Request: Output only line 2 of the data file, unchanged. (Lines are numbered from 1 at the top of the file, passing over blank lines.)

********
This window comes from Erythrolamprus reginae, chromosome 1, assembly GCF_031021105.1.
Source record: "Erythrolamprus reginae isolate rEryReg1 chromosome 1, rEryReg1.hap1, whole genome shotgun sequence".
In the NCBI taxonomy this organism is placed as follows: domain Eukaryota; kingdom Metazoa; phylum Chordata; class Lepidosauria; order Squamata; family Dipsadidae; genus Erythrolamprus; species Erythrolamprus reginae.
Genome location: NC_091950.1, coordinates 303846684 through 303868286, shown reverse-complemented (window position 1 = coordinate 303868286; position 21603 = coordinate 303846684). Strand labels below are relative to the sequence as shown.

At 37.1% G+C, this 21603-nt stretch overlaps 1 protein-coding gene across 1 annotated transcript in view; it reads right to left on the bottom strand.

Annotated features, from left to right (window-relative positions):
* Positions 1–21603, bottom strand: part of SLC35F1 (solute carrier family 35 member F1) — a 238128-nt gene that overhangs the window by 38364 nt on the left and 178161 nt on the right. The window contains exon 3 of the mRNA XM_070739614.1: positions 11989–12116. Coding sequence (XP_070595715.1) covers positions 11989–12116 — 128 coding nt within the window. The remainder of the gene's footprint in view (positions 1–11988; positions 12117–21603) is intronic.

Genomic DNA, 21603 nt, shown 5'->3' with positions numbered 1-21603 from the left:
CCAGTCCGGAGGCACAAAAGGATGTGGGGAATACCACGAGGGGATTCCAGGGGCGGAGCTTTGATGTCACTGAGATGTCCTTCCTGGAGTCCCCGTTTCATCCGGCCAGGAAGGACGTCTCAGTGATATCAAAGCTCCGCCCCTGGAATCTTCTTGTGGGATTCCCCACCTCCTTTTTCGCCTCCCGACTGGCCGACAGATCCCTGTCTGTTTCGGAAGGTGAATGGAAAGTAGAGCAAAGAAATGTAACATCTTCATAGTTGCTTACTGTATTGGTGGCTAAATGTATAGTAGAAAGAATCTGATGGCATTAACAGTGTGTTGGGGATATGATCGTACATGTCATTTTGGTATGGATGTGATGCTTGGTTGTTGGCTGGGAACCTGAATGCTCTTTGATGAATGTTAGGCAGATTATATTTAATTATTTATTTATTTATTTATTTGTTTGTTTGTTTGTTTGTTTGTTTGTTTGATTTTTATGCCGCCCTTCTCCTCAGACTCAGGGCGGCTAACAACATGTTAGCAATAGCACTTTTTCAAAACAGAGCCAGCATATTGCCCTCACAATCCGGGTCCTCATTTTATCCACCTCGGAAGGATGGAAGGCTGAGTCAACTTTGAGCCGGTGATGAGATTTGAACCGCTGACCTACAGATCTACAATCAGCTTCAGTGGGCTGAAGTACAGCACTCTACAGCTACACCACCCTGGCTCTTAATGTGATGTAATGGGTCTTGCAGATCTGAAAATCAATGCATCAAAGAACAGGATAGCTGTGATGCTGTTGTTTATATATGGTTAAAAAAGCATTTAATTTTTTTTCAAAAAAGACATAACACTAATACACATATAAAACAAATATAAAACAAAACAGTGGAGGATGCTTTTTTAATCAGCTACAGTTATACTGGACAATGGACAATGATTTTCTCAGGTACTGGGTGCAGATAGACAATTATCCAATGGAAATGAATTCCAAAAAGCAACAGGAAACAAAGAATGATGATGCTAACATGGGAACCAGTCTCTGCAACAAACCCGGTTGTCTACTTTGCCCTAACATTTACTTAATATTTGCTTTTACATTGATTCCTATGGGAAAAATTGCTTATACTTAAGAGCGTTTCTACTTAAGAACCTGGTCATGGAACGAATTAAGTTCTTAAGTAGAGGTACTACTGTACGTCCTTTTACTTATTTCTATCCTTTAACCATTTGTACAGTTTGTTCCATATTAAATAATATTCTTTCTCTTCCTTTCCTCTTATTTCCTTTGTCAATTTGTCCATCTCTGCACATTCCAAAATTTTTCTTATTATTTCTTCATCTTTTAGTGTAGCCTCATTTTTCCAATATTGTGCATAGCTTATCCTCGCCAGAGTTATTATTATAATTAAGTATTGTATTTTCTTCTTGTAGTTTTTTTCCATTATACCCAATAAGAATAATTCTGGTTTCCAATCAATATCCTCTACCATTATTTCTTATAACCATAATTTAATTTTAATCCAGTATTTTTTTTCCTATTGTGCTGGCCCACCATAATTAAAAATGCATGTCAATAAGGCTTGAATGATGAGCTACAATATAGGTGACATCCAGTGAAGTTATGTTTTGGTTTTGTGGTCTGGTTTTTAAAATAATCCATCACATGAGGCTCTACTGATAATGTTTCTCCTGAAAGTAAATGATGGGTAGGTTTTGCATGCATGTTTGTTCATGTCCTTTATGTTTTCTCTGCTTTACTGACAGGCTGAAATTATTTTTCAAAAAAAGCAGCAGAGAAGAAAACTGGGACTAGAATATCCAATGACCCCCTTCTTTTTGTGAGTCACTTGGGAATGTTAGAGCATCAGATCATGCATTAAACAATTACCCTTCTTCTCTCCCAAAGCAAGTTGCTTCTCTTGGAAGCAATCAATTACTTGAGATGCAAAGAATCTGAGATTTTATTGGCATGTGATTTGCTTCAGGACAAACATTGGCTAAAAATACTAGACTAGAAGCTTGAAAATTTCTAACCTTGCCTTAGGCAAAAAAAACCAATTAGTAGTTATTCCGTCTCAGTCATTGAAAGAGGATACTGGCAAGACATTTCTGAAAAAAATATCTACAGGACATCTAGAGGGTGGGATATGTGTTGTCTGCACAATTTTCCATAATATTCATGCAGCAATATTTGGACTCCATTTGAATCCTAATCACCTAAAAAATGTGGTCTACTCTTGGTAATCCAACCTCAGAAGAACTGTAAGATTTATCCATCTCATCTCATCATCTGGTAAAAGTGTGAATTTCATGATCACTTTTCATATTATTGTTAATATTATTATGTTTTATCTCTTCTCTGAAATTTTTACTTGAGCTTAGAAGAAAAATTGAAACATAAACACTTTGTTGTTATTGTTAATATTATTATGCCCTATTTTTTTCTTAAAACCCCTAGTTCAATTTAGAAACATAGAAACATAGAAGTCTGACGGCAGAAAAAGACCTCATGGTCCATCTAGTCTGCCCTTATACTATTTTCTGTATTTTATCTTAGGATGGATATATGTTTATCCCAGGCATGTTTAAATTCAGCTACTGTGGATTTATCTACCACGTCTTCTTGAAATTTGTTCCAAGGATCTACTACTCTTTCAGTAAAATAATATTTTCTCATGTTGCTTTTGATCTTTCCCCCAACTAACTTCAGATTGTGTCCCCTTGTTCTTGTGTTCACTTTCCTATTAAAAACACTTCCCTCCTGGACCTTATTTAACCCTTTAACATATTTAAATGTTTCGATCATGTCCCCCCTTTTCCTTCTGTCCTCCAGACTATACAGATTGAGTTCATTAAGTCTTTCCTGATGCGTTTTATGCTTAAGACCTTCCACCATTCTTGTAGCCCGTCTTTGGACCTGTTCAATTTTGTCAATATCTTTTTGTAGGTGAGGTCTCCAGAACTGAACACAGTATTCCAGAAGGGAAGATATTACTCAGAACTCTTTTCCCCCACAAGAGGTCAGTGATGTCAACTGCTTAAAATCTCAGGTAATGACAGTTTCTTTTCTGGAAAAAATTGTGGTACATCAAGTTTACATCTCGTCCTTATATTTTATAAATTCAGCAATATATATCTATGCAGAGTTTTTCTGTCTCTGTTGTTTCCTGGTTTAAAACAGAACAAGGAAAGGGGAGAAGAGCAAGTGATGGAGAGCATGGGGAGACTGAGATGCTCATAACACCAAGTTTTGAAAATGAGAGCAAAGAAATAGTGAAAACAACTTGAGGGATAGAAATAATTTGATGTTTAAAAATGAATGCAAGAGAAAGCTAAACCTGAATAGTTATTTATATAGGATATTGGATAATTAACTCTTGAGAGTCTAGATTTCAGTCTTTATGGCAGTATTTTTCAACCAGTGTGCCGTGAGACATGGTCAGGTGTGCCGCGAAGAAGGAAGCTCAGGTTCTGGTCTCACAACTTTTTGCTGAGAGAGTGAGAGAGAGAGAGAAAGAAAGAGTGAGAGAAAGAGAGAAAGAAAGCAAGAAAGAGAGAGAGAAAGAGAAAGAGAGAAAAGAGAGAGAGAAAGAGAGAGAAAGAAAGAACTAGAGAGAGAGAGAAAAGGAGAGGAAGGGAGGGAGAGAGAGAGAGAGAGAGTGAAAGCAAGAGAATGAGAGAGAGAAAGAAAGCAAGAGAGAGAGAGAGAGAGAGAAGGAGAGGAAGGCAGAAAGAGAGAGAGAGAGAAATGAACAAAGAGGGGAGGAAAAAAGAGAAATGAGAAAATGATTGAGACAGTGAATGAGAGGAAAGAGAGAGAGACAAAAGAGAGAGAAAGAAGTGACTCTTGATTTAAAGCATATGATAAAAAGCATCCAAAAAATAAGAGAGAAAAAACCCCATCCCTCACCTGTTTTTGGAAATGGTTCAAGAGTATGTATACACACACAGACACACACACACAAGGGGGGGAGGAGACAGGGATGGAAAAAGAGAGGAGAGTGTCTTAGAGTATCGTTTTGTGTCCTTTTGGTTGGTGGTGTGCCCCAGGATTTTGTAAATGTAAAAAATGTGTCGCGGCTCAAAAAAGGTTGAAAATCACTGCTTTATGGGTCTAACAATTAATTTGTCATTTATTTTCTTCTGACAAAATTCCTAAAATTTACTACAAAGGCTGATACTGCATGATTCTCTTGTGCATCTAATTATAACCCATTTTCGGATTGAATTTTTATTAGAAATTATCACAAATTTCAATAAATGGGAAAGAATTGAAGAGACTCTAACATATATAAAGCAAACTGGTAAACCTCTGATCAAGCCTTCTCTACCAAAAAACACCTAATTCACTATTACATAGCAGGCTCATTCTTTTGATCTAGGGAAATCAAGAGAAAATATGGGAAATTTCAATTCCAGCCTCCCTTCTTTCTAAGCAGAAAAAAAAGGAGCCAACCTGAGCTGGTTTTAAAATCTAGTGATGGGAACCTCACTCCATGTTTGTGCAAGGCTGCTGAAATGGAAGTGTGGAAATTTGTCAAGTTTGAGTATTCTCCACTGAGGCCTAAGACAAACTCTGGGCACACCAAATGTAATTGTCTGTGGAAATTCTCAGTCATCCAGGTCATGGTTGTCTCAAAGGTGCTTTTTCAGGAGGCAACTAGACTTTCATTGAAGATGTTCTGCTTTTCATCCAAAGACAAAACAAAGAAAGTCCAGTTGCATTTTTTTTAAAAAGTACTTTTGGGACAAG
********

Source record: "Erythrolamprus reginae isolate rEryReg1 chromosome 1, rEryReg1.hap1, whole genome shotgun sequence".